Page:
Karlsruhe Institute of Technology puts learning spotlight on fusion.
In September 2011, the 5th International Course on Fusion Technologies took place at the Karlsruhe Institute of Technology (KIT), Germany. A total of 49 participants from 10 countries took advantage of the opportunity to expand their knowledge about fusion technology. Here are the impressions given by a participant in this year’s event:
Impressions of a participant
“I have been working for almost two years in the field of fusion. At the Summer School I expected to get a good overview of all related fusion fields. As an engineer I am particularly interested in the design of fusion components and the problems which have to be overcome in implementation of this innovative technology.
In a fact, the Summer School has met my expectations. The variety of lectures, given by international experts from CCFE, CEA, ENEA, KIT and industry, allowed me to better understand the complexity of a fusion power plant.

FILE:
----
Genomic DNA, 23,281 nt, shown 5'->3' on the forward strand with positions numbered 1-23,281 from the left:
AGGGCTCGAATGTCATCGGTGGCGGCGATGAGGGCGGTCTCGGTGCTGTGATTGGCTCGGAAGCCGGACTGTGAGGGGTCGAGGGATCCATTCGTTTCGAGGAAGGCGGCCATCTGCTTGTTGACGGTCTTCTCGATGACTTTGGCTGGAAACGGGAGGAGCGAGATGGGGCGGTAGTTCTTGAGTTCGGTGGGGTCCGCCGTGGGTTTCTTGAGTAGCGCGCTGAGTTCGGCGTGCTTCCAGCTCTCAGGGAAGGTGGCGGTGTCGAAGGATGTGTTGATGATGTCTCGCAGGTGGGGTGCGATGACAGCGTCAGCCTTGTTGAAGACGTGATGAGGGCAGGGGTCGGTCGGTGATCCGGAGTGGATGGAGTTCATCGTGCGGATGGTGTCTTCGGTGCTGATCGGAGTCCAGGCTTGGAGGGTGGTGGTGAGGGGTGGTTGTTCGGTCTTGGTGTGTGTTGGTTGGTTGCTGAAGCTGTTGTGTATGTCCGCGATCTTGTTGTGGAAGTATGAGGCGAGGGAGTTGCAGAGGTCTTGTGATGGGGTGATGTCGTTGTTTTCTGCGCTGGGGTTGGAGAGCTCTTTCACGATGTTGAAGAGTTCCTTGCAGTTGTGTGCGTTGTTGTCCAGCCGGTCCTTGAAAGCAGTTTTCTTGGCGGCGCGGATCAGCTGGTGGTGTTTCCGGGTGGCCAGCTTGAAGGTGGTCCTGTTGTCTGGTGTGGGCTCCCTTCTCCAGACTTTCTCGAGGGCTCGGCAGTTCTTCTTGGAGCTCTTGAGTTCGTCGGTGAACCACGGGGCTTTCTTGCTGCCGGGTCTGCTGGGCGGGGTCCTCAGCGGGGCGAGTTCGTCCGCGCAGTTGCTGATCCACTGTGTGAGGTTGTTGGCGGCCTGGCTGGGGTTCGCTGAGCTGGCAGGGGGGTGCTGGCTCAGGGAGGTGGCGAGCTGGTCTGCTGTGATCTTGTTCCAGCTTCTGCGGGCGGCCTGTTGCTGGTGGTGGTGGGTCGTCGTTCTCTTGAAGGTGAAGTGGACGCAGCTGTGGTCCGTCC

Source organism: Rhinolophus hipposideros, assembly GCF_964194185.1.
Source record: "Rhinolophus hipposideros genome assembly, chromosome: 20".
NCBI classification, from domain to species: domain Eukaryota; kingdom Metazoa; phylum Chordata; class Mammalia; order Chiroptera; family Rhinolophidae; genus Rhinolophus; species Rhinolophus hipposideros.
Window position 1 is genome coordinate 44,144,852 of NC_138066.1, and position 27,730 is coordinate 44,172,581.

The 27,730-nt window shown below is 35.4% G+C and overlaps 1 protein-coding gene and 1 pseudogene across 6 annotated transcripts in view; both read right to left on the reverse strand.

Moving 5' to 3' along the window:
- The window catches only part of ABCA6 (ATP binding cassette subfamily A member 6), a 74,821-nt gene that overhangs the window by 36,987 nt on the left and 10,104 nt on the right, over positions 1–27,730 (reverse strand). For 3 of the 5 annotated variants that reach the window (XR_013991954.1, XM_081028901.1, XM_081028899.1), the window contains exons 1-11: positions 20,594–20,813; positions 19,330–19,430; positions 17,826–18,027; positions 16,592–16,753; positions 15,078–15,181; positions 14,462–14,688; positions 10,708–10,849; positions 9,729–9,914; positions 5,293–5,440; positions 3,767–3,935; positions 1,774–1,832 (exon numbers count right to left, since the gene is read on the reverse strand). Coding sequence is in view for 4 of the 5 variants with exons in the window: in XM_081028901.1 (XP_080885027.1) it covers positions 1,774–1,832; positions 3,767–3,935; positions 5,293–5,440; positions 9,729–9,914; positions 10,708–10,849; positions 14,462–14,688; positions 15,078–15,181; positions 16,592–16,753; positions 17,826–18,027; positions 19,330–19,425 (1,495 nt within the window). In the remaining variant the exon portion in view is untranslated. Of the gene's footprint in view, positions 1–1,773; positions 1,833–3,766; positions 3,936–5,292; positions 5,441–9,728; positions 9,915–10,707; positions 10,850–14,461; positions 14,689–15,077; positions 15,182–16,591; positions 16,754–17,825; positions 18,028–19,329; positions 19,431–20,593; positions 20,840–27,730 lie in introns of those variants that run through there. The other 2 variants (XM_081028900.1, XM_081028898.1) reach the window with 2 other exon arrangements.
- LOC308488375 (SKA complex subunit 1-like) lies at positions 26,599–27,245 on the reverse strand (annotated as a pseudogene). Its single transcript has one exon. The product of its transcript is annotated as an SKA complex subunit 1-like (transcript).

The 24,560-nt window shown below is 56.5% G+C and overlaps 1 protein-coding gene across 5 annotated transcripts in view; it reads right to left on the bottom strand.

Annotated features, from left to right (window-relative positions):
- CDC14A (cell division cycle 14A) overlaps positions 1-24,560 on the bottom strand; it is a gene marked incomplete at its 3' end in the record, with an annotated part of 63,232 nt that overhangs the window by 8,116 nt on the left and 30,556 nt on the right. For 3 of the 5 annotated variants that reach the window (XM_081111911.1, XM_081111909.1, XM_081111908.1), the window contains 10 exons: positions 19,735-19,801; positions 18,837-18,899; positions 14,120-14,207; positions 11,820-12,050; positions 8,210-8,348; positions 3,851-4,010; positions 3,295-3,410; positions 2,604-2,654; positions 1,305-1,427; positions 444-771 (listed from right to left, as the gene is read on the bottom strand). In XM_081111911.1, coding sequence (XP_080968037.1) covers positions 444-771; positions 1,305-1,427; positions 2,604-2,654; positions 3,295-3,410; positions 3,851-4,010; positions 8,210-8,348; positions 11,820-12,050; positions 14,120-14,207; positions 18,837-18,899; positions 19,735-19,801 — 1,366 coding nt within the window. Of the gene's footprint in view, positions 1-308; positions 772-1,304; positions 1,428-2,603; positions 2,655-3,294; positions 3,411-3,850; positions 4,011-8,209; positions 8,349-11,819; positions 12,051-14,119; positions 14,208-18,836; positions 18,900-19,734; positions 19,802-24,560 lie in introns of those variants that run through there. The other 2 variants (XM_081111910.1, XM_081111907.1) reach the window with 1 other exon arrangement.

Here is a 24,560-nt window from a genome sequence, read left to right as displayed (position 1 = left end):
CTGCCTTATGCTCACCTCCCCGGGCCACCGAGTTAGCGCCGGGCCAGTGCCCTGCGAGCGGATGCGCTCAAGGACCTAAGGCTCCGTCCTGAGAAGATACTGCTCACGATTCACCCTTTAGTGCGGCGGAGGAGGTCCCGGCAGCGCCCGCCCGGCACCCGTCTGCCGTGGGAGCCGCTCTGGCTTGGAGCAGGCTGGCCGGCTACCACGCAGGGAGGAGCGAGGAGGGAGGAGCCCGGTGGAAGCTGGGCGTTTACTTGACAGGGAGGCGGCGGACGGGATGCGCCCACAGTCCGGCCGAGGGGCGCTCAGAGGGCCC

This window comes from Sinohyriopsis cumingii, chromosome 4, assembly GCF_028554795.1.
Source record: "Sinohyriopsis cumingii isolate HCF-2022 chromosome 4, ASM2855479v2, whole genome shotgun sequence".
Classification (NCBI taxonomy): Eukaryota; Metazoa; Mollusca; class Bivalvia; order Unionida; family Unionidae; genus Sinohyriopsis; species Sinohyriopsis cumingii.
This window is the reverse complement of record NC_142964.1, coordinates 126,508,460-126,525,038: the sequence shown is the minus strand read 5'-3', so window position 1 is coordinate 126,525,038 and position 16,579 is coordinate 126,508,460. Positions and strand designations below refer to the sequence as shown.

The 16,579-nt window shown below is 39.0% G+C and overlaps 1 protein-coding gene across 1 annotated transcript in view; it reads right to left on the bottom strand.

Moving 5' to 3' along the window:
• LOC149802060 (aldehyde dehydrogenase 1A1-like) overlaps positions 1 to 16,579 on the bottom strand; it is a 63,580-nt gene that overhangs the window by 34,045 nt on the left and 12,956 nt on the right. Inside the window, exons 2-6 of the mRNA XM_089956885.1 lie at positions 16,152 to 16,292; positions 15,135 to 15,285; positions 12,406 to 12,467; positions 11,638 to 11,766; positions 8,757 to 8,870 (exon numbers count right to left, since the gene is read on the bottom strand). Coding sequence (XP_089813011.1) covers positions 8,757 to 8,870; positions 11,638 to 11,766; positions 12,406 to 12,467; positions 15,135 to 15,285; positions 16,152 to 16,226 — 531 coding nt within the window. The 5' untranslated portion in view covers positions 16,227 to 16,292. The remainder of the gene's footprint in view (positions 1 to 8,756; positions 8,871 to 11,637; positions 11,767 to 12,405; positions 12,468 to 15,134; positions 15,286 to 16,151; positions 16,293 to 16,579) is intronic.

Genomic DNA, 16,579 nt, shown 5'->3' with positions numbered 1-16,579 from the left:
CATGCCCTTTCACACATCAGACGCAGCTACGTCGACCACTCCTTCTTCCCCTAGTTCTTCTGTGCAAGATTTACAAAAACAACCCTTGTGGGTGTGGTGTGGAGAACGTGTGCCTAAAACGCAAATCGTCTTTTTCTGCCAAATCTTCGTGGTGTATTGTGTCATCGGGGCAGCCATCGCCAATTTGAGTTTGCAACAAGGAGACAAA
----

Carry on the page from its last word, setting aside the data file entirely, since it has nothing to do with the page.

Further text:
All relevant components for the fusion power plant operation were presented after an introduction to the fundamentals of plasma physics. A particular emphasis was given to the material behaviour of shielded and plasma facing components. The long term behaviour of materials under reactor conditions is a very important criterion for the component design.
The various test facilities that we visited illustrated many complex requirements which must be met in order to obtain meaningful and scalable results. For example, in some studies a standard material sample, ~5 cm big, is charged under cryogenic conditions, and in other tests a hall has to be built to test a prototype like the TF coil for ITER.
Detailed presentations on the status of JET, Wendelstein-7X, JT-60SA, ITER and DEMO demonstrated the progress which has taken place in the last decades. Despite the immense progress already achieved, the fusion power plant as a standard reactor for the 21st century remains a challenge.”